He’s sketching the water tower,
my hands, the parking lot of IGA.
The leather binding is coming loose.
The carts are scattered and the flood lights
are on, the northern sky held down
in amber, held down in dusk.
We wait for the snow to come, for the
headlights to follow other headlights--
for the erosion of rooftops and cement.
“I need a new way to understand the
passing streetcars,” he says, “and to stop
you right there, standing still, alone.”
It’s all that remains of the weekends--
the trips to the reservation, to the port.
We had everything at once.
I took photographs of Boldt Castle,
his face pressed to the window,
climbing stairs in the garden.
He’d follow the stone path and take
my hand, take the side street to find
the swimming pools and grand pianos.
It is the unknown of the lakeshore
and he is the spark that fades,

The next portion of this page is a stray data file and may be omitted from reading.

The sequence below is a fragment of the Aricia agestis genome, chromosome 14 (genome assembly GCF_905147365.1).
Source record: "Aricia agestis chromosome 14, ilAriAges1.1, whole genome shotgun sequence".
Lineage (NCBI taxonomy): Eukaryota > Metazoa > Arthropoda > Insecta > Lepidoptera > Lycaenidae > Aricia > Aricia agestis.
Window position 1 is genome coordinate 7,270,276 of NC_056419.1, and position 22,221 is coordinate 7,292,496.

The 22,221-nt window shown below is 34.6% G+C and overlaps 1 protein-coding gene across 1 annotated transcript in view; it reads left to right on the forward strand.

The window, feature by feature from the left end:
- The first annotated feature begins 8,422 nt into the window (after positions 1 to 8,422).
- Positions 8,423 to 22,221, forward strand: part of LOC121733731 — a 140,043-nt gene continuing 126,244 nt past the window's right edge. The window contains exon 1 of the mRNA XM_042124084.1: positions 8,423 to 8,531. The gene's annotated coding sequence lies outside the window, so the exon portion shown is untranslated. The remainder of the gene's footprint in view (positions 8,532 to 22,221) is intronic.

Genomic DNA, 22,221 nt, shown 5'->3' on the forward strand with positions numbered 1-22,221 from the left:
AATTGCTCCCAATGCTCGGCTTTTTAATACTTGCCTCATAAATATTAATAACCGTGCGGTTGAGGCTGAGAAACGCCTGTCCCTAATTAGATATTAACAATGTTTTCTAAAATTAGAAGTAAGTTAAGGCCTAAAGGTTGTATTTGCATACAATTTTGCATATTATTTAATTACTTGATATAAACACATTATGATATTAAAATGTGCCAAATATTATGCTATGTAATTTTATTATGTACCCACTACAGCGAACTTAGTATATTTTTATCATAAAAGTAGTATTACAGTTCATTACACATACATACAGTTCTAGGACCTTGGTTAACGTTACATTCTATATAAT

the way he doesn’t look at me anymore.
It’s me, It’s us, it’s everything.
Nothing is perfect and you don’t
He gasps and I hold ground, the waves
coming up to my knees now.
This is how it’s supposed to feel.
He’s painting me with the window shades drawn, my profile decomposing.
He painted stars on the ceiling, once, and told me to close my eyes.
“Imagine yourself underwater. You’re tired, is all.”
“Love him and let him love you. Do you think anything else under
heaven really matters? And how long, at the best, can it last?”
- James Baldwin, Giovanni’s Room
In the morning, you find yourself
kissing the artist, holding form--
the boy beside you caught in light.
You understand the axiom, the equality,
the pages of the novel written before dawn.
“Confusion is transparent and
there is no significance in beauty,”
says the critic to the world,
but nobody listens. His voice is too soft
and they say he feels too much.
You call yourself the architect,
the navigator, but perception is relative
and you remember this while walking home.
He takes your hand and you let him,
the footsteps following in time.
To the west bank, to the underground,
to the ledges underneath the bridge,
you wade into the water
waiting for your life to change,
and for the current to make it last.
Kevin Bertolero studies English Literature, Philosophy, and Art History at Potsdam College. He is the poetry editor for Mixtape Methodology, senior editor of North Country Literary Magazine, and is the founding editor of Ghost City Press. He tweets @KevinBertolero.